In part one we looked at an example trade where an entry decision was helped by the use of a second indicator. Let’s take a look at another example trade:
In this AUD/JPY one hour chart we’re again looking at a moving average cross over strategy, with a 13 EMA (red) and a 20 EMA (blue). On the upper left we have a sell signal with the blue arrow indicating price action when the signal was generated. The red and green dots are from the “Non-lag Dot” indicator. When the signal was issued, we had the following conditions: 13 EMA crosses below 20 EMA (bearish), price action below the EMA’s (bearish), the Non-lag Dot is red (bearish), price is below the non-lag Dot (bearish), and the EMA’s are sloping down (bearish), so of course, we jump right in and bam! Price continue down 9 pips, then moved up over 20 pips to -12 pips! In part one I mentioned the first rule of trading (money management is everything). The second rule of trading is PRICE CAN AND WILL DO WHATEVER IT WANTS regardless of what the indicators tell you or whatever you think price action should do. Okay, so after a 12 Pip pull back price action eventually moved down 38 pips from the high of the green entry candle, giving an opportunity to grab +10 pips or perhaps a few more. The point is in this example is having the non-lag Dot indicator added to the chart reinforced a trade entry indicated by the EMA crossover, as well as having confidence in placing the trade and staying in it.
Let’s take a look at the Buy signal on this chart. The black arrow shows price action when the buy signal (green arrow) was generated. At that time the non-lag Dot is green (bullish), price is above the non-lag Dot (bullish), 13 EMA crosses above the 20 EMA (bullish), EMA’s are sloping upwards (bullish), and price action is above the EMA’s (bullish). And what happened? Price drops about four pips from the candle open and then shot up +19 pips, moving up to +29 pips five hours later. Not too shabby!
Of course, the confluence of multiple indicators is just one example of filtering. One prime example of filtering which should never be omitted from a trade consideration is the effect of news. Is your trade signal just minutes away from a big news event? That should suggest to hold off and wait out the news. Is the market in an overall up trend or downtrend? The bigger picture is another important filtering consideration placing a trade. Trading with the trend has a greater probability for a stronger, longer move than trading against it. Relative strength of currencies traded is another good filter. If the USD is strong and the CAD is weak, then a long position on USD/CAD is more desirable than a short position. Risk to reward ratio be another form of filtering, whereas a trade with a low risk to reward ratio is more desirable than one with a high risk to reward ratio. Another strong filter is looking at the overall trend. Using a 200 simple moving average, when price action is above the 200 SMA, take only long positions. Conversely, they only short positions when price action is below the 200 SMA.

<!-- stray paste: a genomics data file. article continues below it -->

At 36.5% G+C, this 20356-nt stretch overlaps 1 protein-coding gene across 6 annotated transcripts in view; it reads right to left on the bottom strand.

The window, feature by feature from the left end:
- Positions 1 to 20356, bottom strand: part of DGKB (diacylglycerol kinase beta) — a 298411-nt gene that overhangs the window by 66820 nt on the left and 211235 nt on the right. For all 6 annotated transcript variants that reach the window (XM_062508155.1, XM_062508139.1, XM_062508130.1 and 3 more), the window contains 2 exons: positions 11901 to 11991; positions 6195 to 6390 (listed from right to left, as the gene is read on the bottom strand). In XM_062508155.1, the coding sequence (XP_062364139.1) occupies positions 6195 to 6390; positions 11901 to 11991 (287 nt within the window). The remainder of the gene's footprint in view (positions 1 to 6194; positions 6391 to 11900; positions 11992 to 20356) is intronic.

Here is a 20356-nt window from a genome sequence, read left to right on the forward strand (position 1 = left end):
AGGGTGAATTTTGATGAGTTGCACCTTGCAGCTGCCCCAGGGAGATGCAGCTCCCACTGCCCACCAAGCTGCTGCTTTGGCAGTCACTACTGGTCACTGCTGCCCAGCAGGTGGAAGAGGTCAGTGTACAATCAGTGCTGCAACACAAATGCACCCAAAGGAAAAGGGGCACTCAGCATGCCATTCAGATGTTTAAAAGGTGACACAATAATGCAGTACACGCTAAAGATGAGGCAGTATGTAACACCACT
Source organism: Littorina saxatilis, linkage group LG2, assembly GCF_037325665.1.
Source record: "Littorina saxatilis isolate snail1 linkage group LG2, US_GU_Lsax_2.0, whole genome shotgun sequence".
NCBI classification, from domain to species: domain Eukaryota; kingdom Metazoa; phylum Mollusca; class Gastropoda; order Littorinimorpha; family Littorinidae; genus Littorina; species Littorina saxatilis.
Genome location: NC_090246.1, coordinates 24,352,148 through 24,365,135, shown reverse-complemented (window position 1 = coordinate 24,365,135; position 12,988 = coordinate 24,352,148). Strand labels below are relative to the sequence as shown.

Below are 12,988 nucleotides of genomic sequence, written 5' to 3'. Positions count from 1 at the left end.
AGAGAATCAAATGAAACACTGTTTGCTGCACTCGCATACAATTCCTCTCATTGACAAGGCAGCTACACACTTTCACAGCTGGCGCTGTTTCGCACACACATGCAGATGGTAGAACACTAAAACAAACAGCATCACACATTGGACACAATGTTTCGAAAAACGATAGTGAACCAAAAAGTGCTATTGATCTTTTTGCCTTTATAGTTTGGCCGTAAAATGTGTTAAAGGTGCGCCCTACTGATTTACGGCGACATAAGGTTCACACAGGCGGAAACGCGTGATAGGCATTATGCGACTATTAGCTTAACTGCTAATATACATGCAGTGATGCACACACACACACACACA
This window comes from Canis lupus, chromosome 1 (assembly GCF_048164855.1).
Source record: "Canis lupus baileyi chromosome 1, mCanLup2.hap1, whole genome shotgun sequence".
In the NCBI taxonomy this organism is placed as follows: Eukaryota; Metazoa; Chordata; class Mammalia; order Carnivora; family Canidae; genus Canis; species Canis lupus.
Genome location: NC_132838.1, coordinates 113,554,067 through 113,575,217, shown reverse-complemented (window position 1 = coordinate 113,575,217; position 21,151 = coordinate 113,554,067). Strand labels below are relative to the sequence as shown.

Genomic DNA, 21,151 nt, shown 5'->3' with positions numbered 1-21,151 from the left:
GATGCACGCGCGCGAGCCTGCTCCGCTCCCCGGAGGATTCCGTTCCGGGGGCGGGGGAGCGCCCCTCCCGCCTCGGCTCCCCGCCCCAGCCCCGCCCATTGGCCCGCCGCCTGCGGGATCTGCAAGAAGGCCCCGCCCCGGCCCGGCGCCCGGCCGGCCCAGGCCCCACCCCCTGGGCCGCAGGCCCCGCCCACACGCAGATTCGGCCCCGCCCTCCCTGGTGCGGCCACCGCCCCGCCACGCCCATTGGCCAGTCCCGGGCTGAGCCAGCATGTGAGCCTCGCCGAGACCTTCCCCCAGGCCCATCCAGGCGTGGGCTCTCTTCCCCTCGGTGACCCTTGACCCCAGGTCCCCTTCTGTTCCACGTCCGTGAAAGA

Another filter is time (as in time of day). Try to avoid entering trades during times of unpredictable volatility, or when spreads are large, such as the near the end of the New York session (volatility) and the hour immediately thereafter (spreads typically are at their largest). Of course, something you shouldn’t avoid (and really does not need a filter), is becoming a Sapphire member in Slick Trade. One of the benefits of membership is access to tools such as the crossover signal indicator (Follow the Trend) that I used in today’s example trades. Additionally, there are Expert Advisors, training videos, assistance of other traders and more besides! So why not sign up and become a Sapphire member today? You’ll be glad you did!
That’s all for this week; in the next issue going to revisit the Ice Cream Sandwich trade along with some thoughts on GBP/USD. Have a great week trading and, as always, thanks for reading! JC
Miss out on last week’s Pipsqueaks Article? CLICK HERE to access!